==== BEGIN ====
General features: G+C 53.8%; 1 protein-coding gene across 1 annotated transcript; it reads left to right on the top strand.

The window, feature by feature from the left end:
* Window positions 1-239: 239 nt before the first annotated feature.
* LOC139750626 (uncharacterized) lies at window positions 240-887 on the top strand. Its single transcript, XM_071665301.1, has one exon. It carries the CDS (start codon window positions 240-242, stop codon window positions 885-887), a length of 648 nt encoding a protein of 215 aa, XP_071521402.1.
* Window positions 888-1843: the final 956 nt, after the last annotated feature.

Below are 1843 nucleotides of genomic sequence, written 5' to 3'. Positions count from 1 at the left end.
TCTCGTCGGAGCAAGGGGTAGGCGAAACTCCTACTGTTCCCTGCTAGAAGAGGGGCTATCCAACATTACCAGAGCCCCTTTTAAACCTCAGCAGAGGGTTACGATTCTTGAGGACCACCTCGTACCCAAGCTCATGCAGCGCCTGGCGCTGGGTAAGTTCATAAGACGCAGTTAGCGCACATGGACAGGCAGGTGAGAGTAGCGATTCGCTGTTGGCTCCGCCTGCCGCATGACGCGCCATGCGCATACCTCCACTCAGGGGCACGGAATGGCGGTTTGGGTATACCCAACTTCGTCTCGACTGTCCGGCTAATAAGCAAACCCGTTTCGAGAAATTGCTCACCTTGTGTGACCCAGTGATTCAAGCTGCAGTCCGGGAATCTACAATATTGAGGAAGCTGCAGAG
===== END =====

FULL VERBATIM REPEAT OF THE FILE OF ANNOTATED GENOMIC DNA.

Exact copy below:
General features: G+C 53.8%; 1 protein-coding gene across 1 annotated transcript; it reads left to right on the top strand.

The window, feature by feature from the left end:
* Window positions 1-239: 239 nt before the first annotated feature.
* LOC139750626 (uncharacterized) lies at window positions 240-887 on the top strand. Its single transcript, XM_071665301.1, has one exon. It carries the CDS (start codon window positions 240-242, stop codon window positions 885-887), a length of 648 nt encoding a protein of 215 aa, XP_071521402.1.
* Window positions 888-1843: the final 956 nt, after the last annotated feature.

Below are 1843 nucleotides of genomic sequence, written 5' to 3'. Positions count from 1 at the left end.
TCTCGTCGGAGCAAGGGGTAGGCGAAACTCCTACTGTTCCCTGCTAGAAGAGGGGCTATCCAACATTACCAGAGCCCCTTTTAAACCTCAGCAGAGGGTTACGATTCTTGAGGACCACCTCGTACCCAAGCTCATGCAGCGCCTGGCGCTGGGTAAGTTCATAAGACGCAGTTAGCGCACATGGACAGGCAGGTGAGAGTAGCGATTCGCTGTTGGCTCCGCCTGCCGCATGACGCGCCATGCGCATACCTCCACTCAGGGGCACGGAATGGCGGTTTGGGTATACCCAACTTCGTCTCGACTGTCCGGCTAATAAGCAAACCCGTTTCGAGAAATTGCTCACCTTGTGTGACCCAGTGATTCAAGCTGCAGTCCGGGAATCTACAATATTGAGGAAGCTGCAGAG